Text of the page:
Besides the great tweaks, you’ll find a typical Android 4.0 experience with the Razr HD. Apps run smooth, battery life is better, and overall a great smartphone experience. It is a shame that Motorola didn’t ship the Razr HD with Android 4.1 “Jellybean”, however, this phone will eventually get the OS upgrade. Users upgrading from earlier Android versions will find their experience much smoother and easier with Android 4.0, and iOS users switching to Android will find the transition easier since Motorola hasn’t fooled with the Android experience which is already very similar to iOS.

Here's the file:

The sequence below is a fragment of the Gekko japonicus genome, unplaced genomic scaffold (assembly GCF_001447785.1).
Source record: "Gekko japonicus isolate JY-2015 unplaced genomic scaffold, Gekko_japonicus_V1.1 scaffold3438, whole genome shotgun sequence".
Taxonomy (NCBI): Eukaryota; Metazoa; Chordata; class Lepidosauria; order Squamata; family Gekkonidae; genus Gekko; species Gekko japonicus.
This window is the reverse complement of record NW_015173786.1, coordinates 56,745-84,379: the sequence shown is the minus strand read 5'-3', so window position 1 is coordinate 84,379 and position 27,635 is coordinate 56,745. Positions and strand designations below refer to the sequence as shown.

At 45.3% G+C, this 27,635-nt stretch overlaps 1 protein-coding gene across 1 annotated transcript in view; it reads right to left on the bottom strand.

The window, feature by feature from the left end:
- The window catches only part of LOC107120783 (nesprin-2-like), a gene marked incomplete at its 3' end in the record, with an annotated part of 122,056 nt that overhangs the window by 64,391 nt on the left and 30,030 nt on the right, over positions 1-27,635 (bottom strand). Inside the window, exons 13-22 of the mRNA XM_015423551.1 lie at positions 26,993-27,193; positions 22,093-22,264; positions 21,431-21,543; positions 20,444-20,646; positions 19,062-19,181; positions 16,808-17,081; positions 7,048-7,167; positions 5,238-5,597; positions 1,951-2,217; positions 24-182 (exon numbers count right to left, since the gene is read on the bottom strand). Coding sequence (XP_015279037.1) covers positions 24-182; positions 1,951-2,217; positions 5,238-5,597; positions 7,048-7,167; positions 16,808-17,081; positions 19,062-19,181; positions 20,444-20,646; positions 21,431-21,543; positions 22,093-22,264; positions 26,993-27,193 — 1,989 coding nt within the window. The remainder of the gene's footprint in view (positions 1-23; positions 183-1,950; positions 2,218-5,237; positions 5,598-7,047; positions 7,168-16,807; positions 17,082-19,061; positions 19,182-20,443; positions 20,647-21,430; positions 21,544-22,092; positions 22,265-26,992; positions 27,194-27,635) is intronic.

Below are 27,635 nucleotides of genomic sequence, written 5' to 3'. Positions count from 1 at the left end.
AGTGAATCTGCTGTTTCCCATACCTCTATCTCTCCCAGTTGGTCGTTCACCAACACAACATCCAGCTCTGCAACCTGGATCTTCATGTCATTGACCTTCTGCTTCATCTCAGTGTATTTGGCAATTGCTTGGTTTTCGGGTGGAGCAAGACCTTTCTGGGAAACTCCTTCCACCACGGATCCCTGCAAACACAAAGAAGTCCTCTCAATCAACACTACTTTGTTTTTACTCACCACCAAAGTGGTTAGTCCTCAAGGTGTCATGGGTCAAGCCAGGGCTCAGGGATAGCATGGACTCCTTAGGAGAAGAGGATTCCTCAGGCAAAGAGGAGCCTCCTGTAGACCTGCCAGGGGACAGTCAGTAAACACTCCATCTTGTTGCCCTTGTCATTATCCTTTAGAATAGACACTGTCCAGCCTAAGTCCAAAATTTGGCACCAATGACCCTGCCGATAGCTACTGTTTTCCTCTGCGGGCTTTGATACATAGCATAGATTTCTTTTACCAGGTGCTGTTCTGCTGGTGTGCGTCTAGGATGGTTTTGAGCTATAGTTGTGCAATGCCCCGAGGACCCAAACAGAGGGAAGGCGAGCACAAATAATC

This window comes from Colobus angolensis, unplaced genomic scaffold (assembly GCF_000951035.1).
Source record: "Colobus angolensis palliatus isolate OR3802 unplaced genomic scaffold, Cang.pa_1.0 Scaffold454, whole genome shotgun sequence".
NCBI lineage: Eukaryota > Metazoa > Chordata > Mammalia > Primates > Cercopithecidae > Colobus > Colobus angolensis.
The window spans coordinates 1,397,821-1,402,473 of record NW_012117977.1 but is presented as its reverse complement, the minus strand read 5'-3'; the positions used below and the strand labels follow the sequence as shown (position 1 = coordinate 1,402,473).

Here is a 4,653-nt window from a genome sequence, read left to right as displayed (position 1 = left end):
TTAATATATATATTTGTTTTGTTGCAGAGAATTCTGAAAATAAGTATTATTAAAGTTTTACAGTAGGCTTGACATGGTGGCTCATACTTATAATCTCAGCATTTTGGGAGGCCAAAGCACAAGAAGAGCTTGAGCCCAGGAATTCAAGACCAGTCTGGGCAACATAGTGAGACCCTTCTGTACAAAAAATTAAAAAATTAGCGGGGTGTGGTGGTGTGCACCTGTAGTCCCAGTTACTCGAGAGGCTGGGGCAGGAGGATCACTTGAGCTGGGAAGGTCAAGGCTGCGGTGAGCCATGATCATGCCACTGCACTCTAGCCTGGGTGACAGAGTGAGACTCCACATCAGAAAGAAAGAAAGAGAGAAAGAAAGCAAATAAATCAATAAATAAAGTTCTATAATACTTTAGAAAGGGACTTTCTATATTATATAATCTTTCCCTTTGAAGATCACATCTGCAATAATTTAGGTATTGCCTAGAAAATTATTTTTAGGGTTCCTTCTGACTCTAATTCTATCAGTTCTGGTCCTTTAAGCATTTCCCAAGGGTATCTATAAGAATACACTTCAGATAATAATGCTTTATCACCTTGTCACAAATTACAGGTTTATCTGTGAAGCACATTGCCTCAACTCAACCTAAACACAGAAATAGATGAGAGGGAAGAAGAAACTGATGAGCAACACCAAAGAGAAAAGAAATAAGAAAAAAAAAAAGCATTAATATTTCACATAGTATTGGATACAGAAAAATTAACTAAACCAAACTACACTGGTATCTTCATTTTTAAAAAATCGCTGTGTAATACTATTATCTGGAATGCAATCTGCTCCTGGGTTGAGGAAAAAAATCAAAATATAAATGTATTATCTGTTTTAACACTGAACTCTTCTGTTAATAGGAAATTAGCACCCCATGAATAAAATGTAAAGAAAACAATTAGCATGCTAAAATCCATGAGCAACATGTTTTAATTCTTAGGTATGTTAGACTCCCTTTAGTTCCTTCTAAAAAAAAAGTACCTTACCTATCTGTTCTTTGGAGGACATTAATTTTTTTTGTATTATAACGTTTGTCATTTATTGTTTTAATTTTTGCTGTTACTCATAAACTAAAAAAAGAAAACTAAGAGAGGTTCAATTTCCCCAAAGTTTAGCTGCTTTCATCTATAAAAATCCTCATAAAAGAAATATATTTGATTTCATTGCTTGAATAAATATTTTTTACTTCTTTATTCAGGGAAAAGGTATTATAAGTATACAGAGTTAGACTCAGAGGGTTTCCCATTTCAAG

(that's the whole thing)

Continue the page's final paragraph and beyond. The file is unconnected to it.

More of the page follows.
At $199.99 with a new two-year contract with Verizon Wireless, the Motorola Droid Razr HD falls in the same price point as other high-end, best-selling smartphones like the iPhone 5 and the Samsung Galaxy S III. Like its competitors, the Droid Razr HD also comes in either white or black as well. iPhone 5 aside, at $199.99 the Droid Razr HD is a better phone than the Samsung Galaxy S III. It features the same internals as the Galaxy S III, but has a much more solid build with its Kevlar-infused casing instead of the cheap plastic feel of the Galaxy S III. Both the Galaxy S III and the Droid Razr HD feature Android 4.0 Ice Cream Sandwich, and both will get the upgrade to Android 4.1 Jellybean. However, with a much more pure-Android experience than the horribly iOS-influenced TouchWiz on the Galaxy S III, you’re find a much smoother experience on the Droid Razr in our tests. The Droid Razr HD, while certainly a more evolutionary than revolutionary device (like pretty much every other smartphone today), keeps in spirit with the original Razr a decade ago by offering a great looking, high-quality and high-powered phone you’ll be proud to own.